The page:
Industrial decarbonization can improve Americans’ health. Curtailing greenhouse gas emissions can reduce other types of industrial pollution, especially particulate matter, providing health benefits to communities.

Retooling industrial facilities to curb emissions can create new jobs. Supportive policies have the potential to develop durable markets in new, green technologies that can stimulate the American economy, resulting in substantial job growth. Supporting domestic industries also protects existing high-wage jobs.

Rising to the Challenge

There are several reasons why decarbonizing industry is a daunting task. First, the industrial sector consists of a wide range of subsectors with their own unique challenges. In some sectors, such as cement, it doesn’t matter what type of energy input (i.e., coal vs. wind generation) is used to power the facility, since CO2 emissions are a byproduct of chemical reactions required to create the final product. These emissions are known as process emissions. These emissions cannot be avoided with renewables or other low-carbon energy.

Second, many facilities run 24 hours a day, every day of the year, without interruption. This can create obstacles to drawing on intermittent energy sources such as solar or wind. Additionally, new low-carbon technologies are expensive, and there is a lack of common standards, making it difficult to introduce changes that would decrease emissions.

Certain industrial sectors are also known as trade exposed. This means that they face high competition on an international scale. If these industries face sudden changes in regulation or costs, they may move their operation to countries with lower operating costs and fewer emission regulations. This leads to emissions leakage, where emissions move from one country to the next but do not decrease globally. These are only some of the barriers to curbing industrial emissions.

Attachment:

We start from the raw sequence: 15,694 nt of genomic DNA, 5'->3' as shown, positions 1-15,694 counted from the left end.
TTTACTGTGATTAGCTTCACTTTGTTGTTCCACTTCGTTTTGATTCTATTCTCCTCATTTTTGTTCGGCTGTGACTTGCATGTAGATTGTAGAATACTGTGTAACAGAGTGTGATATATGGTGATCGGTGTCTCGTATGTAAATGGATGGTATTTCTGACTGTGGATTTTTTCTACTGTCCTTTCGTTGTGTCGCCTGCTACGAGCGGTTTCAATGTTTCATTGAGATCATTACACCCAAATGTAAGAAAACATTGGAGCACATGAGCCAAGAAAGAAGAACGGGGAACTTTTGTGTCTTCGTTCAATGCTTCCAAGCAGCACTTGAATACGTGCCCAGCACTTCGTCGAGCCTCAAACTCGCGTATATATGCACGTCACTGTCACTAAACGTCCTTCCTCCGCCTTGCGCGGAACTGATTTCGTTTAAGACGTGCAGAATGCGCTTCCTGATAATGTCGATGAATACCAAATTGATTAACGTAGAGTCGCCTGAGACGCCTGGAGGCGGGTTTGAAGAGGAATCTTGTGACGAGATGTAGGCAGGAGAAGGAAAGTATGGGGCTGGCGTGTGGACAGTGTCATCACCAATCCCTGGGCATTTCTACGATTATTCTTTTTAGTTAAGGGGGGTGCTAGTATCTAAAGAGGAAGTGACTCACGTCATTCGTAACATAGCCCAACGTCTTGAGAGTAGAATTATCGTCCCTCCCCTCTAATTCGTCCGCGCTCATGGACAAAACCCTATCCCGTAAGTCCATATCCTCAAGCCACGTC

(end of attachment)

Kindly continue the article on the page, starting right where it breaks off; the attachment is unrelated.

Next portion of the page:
Taking Action

However, the US has already taken steps to clean up the industrial sector. More than 70 percent of American steel is manufactured using electric arc furnaces, which have significantly lower emissions than traditional manufacturing methods. Additionally, 2021 and 2022 saw unprecedented investments and federal policy support to address emissions from this sector through the passage of the federal Bipartisan Infrastructure Law (BIL) and Inflation Reduction Act (IRA). The implementation of these policies is still in its earliest stages and will help support the build-out of the necessary markets and infrastructure to realize their full potential.

What We’re Doing About It